Somewhere along the way, “millennial” became a dirty word, or at least a tainted one—shorthand…
Reisha Perlmutter’s works in water is art of the double-take variety, possessing a photographic quality upon first glance. Perlmutter studied painting at The School of the Art Institute of Chicago and received her MFA from The New York Academy of Art.
Panmela Castro uses street art as a vessel to raise awareness for women’s rights in her native country.
Inspired by “space operas, pop culture, geometry and the setting sun,” Esther Ruiz’s objects splay the line between both distant and minimal and approachable and hypnotic.
Catalina Ouyang is a visual artist and self-described “child of the Chinese diaspora by way of St. Louis, New Jersey, and an obscure cul-de-sac outside of Chicago.”
Munich-based artist Alina Birkner’s paintings are the stuff of gallery-selfie dreams.
Aura Lewis loved drawing, so she decided to turn her illustrations into a meaningful career.
Photographer Aneta Bartos talks about her new series, “Family Portrait,” and why art should always make us uncomfortable.
Artist Janie Korn employs old-school claymation and stop-motion techniques, a hands-on art form that defies the challenges often associated with a lack of CGI training.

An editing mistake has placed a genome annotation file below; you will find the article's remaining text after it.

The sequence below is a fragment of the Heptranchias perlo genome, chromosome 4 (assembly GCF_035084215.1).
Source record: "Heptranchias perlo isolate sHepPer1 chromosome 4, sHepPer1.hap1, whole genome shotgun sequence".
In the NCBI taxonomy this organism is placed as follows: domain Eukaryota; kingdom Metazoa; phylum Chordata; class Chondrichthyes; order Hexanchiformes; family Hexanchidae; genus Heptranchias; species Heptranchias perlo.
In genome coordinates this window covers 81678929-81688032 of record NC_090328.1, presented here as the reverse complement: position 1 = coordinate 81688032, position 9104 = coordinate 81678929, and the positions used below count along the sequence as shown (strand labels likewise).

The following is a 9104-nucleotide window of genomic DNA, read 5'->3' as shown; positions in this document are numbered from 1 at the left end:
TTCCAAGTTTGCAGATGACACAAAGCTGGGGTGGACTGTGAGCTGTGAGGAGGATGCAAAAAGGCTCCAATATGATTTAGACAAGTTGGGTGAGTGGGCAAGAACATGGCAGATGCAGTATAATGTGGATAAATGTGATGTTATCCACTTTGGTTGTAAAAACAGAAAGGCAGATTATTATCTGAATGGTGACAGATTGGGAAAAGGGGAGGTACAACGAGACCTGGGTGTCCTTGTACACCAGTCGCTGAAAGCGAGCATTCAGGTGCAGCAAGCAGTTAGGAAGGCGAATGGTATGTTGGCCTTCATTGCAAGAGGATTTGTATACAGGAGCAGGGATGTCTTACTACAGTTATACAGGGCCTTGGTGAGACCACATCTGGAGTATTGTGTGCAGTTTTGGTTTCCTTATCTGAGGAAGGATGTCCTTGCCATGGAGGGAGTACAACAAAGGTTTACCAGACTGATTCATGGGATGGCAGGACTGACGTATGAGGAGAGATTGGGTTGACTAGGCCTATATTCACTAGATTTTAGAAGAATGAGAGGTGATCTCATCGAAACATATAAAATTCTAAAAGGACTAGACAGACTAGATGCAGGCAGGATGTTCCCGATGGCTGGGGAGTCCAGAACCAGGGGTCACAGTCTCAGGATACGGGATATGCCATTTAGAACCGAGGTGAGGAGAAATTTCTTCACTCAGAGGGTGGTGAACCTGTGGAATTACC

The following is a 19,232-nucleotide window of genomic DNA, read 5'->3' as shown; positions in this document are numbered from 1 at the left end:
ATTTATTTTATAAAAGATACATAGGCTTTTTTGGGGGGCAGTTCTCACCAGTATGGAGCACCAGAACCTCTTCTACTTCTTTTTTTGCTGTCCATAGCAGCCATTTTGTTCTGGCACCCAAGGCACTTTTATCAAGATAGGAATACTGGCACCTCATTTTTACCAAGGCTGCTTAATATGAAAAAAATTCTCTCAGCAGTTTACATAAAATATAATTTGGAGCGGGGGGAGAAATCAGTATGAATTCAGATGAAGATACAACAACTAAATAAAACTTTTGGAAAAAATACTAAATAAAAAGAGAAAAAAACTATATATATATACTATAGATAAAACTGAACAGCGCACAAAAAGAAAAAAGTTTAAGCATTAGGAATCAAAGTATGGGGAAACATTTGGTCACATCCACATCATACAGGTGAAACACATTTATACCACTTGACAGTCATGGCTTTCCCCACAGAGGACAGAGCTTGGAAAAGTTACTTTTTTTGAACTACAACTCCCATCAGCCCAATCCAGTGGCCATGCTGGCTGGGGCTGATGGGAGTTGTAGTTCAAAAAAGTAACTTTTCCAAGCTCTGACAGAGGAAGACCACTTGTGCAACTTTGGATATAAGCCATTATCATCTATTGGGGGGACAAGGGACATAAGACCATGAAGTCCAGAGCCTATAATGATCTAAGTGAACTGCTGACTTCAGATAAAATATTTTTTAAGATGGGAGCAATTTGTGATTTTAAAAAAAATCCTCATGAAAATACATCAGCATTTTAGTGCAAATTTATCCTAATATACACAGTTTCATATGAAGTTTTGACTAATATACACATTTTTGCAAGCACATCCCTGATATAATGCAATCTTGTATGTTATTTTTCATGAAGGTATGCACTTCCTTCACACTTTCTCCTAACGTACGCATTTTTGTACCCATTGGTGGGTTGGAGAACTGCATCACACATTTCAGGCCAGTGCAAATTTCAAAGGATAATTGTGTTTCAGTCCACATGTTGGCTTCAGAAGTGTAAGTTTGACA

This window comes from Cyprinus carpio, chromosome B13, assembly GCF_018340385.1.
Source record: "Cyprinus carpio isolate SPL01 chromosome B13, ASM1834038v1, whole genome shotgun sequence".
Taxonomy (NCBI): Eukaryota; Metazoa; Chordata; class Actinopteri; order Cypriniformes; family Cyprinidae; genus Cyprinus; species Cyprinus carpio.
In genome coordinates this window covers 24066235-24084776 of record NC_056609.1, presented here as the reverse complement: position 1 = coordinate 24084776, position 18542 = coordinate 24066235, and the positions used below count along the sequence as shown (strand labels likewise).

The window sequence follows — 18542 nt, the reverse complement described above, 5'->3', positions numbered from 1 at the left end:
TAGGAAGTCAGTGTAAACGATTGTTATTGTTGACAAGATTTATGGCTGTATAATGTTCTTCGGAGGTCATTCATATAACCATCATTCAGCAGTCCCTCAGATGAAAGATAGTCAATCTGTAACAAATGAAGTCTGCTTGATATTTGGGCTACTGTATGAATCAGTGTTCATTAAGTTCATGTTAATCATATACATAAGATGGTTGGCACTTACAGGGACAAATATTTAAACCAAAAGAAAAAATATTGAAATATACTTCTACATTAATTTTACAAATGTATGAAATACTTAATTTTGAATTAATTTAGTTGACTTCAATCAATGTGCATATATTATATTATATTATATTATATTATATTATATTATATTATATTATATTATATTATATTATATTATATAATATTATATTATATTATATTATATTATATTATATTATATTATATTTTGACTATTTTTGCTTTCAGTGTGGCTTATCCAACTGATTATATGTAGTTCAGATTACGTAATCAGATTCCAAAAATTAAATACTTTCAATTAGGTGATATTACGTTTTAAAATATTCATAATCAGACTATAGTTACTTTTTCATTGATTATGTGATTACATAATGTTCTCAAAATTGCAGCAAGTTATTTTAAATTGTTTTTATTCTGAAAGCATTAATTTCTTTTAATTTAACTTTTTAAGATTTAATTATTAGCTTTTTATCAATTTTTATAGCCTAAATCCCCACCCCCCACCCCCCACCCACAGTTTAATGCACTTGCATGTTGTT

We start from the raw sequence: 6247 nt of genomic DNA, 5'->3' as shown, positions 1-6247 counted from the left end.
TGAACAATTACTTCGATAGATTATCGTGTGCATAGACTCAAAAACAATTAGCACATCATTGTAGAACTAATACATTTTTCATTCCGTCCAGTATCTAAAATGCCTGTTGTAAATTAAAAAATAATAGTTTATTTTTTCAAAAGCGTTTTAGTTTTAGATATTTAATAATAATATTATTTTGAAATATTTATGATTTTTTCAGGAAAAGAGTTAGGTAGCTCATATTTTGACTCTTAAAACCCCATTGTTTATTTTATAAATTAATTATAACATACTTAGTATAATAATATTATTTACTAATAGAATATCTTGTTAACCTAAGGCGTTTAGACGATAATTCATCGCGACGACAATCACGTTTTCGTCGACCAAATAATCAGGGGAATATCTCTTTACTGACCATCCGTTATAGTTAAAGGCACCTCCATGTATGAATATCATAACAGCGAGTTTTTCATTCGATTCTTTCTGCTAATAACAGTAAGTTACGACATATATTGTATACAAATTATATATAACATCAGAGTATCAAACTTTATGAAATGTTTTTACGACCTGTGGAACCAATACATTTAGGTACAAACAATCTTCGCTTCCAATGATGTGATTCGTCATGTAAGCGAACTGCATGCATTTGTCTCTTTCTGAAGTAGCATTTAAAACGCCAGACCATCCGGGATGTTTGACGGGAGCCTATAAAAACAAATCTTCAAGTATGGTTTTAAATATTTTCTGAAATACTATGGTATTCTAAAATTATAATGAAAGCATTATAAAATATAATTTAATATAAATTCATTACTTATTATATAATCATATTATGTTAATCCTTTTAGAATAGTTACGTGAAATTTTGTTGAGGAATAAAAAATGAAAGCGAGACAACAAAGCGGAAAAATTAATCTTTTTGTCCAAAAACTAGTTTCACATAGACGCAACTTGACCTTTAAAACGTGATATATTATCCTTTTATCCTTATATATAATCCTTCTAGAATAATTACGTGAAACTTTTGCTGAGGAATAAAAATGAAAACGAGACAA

“There is no search for identity in my work. I know that identity doesn’t exist. There are only infinite layers of me. If I peel them back, like the skin of an onion, there will be nothing underneath.” —Kimiko Yoshida
A Women’s Thing is partnering with Montez Press and the Brooklyn Institute of Social Research for an art show reimagining James Joyce’s “Ulysses.”
American photographer and artist Cindy Sherman established her decades-long career by focusing her work on a very specific person—herself. In her self-portraits, Sherman makes statements about popular constructs of female identity.
Marilyn Minter is an American artist currently living and working in New York City. She collaborated with Miley Cyrus to support Planned Parenthood of New York City.
As an artist, your studio becomes your sanctum, your safe haven for investigating your visceral truths without judgement. That is until you start having studio visits.
“Polka dots can’t stay alone,” Japanese artist Yayoi Kusama once said of her attraction to the pattern that dominates her work. A fixture of the 1960s New York avant-garde scene, Kusama has long held that obsessive-compulsive disorder fuels her creativity.